Student 3: This student worked as a teller at a bank. Her bank claimed to be a customer service leader, yet she felt that waiting lines were much too long, especiallly on Fridays, and other high demand days, such as the 1st and 15th of the month. She studied the operations of the bank, collected waiting time data for customers, and constructed "worker-customer" charts to determine the causes of delays. She identified several causes of service delays: customers not being prepared when they approach the window for a transaction, transaction forms being poorly designed, and poorly organized employee work areas. By redesigning transaction forms, repositioning a work table to make it more convenient for customers, redesigning the waiting line so customers could get to available tellers more easily, and by providing each teller with his or her own supplies, rather than sharing some supplies that delayed processing, her recommendations resulted in shorter transaction service times and shorter waiting lines.

Student 4: This student worked on the production line of a company that manufactured gaskets, seals, and other industrial parts. As a project he studied the production of a new product that was causing serious problems for his company. The product was a gasket with a rubber seal inserted and bonded to the brass gasket. The company was having serious quality problems (50% defect rate), and poor productivity. By carefully studying the causes of the defects, he redesigned the rubber insert (using an overlapping design) so that it would seal better. This change, along with a few other changes reduced the defect rate to under 0.2%. The loading and unloading of gaskets into a curing oven (in batches of 64) was very slow because they had to be mounted on a mold, and only one mold existed. So new gaskets could not be put on the mold until the previous batch had been removed, This student created a "dummy" mold out of plywood, exactly like the actual mold. The dummy mold could then be loaded with gaskets while the preceding batch was being cured. When the cured gaskets were removed from the actual mold, he was able to place the actual mold on top of the dummy mold, which was loaded with 64 gaskets, then flip them over, and the gaskets were now loaded onto the actual mold. This reduced the gasket loading time from 80 seconds per batch to 20 seconds.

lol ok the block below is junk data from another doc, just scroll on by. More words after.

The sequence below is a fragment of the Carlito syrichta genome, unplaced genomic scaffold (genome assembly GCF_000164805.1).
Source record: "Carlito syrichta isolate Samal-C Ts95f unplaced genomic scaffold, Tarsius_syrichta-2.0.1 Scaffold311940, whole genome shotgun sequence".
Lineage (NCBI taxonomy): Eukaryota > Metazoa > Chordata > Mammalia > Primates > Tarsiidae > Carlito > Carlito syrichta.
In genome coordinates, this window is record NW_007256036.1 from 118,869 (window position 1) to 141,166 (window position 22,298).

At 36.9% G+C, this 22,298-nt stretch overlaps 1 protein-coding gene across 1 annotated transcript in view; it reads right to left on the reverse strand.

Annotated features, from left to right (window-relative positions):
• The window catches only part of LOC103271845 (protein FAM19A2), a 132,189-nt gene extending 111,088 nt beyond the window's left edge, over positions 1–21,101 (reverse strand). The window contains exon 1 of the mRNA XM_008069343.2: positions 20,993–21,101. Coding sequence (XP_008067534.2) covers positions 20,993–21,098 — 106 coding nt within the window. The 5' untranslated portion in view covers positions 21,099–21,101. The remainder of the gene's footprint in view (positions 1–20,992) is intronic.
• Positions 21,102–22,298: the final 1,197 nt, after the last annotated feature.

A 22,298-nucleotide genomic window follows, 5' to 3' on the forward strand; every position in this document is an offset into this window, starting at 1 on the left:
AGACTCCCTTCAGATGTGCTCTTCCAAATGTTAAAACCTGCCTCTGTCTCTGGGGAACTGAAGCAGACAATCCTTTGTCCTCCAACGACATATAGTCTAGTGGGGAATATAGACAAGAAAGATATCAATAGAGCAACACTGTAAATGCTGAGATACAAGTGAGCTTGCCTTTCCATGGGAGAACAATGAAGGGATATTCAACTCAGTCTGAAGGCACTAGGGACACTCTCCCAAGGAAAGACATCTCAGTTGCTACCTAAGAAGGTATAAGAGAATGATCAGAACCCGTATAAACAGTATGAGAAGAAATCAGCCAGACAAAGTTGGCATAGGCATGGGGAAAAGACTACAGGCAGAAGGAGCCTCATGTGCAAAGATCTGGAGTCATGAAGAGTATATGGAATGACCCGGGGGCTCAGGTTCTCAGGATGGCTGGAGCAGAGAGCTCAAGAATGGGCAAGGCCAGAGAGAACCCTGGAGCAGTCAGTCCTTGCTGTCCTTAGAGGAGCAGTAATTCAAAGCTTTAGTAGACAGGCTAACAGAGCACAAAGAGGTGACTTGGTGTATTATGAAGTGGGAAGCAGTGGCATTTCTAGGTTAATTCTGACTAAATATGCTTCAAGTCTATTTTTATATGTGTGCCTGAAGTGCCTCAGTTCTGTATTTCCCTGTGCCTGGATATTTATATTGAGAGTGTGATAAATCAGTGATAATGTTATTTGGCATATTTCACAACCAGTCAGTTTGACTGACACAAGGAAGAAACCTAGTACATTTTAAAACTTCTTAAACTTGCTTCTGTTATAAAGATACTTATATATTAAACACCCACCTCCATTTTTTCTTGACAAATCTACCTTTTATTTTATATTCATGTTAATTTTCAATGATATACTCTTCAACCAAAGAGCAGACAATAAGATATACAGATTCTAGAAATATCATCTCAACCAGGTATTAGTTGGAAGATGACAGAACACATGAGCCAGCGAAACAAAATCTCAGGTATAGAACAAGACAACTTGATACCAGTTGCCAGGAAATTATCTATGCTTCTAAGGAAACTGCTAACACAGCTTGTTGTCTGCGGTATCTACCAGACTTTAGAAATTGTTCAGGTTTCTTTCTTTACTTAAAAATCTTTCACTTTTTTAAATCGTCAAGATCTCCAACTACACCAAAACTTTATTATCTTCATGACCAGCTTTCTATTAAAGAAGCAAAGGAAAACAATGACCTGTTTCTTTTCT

Student 5: This student worked in a frozen yogurt shop owned by her sister. A major problem they had was a long start-up time in the morning (3 hours) preparing the equipment and shop for opening. Because she did not like arriving so early in the morning, she had an incentive to find ways to improve the start-up procedure. By using quick set-up techniques, including some minor modification of facilities and equipment, she was able to cut the startup time from 3 hours to 2 hours. This saved the owner money, and made staffing easier.

These are just a few examples of how students are able to use the material in this book/course immediately. You don't have to be a professional consultant or engineer to analyze your own job and business operations and make improvements. It is just a matter of observation, data collection, analysis, and creativity. Please, let us hear from you about your job


Wiley's College Division

Page Owner: Joseph Martinich (Joseph.Martinich@umsl.edu)
Last Updated: May 22, 1998

Copyright 1997, John Wiley & Sons, Inc.